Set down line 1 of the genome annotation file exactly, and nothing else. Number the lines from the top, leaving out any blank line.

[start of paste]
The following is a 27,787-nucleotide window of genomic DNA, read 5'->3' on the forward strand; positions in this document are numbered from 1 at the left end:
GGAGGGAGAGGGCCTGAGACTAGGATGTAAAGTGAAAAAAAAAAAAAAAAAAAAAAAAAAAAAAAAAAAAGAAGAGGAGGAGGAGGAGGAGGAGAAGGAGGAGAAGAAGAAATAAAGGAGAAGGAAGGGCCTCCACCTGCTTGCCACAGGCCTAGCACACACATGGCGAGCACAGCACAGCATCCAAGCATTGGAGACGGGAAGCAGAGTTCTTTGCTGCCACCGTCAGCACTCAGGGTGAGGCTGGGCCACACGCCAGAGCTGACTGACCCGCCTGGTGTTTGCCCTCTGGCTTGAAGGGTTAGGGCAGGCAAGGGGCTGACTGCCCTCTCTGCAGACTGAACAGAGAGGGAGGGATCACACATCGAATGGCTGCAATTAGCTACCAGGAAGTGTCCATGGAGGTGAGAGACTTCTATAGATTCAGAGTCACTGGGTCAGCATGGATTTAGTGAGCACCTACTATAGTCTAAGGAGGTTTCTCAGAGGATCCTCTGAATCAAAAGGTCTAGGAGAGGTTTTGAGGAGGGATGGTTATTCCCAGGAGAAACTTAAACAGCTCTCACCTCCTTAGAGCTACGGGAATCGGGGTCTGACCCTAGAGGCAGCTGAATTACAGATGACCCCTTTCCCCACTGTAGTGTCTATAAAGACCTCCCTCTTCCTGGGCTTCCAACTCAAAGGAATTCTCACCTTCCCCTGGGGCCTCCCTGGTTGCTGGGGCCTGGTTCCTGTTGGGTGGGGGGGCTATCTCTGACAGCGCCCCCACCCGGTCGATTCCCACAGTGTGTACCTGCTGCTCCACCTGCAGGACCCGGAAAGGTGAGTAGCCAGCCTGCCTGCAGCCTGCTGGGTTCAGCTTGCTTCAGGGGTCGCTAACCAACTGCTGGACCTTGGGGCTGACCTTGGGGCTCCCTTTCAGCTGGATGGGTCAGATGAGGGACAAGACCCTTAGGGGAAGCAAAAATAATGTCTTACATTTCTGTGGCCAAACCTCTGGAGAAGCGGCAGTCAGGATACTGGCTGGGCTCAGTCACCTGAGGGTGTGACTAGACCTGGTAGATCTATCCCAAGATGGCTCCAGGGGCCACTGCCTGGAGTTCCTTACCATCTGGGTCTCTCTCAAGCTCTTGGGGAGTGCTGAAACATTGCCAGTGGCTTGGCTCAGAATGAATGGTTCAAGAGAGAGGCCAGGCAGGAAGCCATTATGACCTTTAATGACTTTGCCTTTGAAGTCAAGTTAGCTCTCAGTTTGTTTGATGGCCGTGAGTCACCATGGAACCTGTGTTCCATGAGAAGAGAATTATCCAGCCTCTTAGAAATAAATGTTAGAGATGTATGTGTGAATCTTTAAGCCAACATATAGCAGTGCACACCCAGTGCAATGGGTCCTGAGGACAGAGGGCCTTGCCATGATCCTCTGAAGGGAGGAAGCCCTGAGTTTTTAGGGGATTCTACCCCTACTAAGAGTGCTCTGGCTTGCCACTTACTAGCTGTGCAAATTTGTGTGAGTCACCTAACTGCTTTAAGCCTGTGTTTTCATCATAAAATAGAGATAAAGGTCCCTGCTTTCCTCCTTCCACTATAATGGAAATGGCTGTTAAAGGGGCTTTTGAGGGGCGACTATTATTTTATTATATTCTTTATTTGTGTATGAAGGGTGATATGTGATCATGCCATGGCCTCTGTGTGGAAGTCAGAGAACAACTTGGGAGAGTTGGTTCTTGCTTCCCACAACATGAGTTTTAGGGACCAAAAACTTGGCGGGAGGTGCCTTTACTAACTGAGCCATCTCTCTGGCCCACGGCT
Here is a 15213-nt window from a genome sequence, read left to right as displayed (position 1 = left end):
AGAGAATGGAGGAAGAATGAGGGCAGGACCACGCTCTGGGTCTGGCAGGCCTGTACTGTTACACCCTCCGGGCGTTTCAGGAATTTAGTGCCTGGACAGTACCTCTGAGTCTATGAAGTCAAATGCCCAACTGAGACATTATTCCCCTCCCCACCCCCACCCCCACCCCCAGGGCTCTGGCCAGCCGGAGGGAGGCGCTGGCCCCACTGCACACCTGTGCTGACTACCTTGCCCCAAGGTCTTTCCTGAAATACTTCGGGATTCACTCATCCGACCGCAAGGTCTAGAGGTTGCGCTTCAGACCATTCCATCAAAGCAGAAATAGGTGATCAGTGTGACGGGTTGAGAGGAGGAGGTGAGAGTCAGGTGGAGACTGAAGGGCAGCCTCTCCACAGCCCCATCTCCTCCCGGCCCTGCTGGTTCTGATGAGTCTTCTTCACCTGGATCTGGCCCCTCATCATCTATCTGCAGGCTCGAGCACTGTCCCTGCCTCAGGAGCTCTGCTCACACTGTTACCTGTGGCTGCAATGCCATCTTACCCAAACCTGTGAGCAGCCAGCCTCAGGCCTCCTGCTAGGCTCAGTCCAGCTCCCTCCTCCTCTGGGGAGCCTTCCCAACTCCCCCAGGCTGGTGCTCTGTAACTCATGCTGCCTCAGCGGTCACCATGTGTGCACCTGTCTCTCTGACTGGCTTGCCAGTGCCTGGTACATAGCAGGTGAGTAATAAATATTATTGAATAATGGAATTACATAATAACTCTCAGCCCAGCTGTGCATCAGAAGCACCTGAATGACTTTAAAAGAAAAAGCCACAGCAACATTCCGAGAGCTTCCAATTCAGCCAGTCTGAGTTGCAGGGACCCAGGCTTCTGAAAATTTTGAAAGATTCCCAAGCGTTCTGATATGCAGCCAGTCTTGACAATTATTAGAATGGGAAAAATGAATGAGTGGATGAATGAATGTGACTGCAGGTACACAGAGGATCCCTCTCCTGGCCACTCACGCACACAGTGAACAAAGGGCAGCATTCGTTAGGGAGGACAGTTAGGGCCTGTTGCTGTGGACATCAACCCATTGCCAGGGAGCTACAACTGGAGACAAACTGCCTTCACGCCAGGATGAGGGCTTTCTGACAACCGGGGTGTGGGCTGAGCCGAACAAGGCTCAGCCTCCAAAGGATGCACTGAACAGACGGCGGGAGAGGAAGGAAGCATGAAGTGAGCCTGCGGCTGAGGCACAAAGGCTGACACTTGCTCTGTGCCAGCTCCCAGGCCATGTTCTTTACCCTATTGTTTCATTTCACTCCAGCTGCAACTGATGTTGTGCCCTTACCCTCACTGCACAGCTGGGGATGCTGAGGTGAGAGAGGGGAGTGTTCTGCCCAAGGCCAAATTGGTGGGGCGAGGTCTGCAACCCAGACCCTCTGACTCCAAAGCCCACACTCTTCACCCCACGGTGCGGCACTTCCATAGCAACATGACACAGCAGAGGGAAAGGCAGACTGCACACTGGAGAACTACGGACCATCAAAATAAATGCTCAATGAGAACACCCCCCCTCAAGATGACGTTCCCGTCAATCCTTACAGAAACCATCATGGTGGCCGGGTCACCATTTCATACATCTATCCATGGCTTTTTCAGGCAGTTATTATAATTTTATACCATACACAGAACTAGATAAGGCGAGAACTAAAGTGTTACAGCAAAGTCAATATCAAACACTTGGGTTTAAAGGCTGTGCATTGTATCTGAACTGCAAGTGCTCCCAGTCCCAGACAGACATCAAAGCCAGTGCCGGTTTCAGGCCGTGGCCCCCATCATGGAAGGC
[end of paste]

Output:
The following is a 27,787-nucleotide window of genomic DNA, read 5'->3' on the forward strand; positions in this document are numbered from 1 at the left end: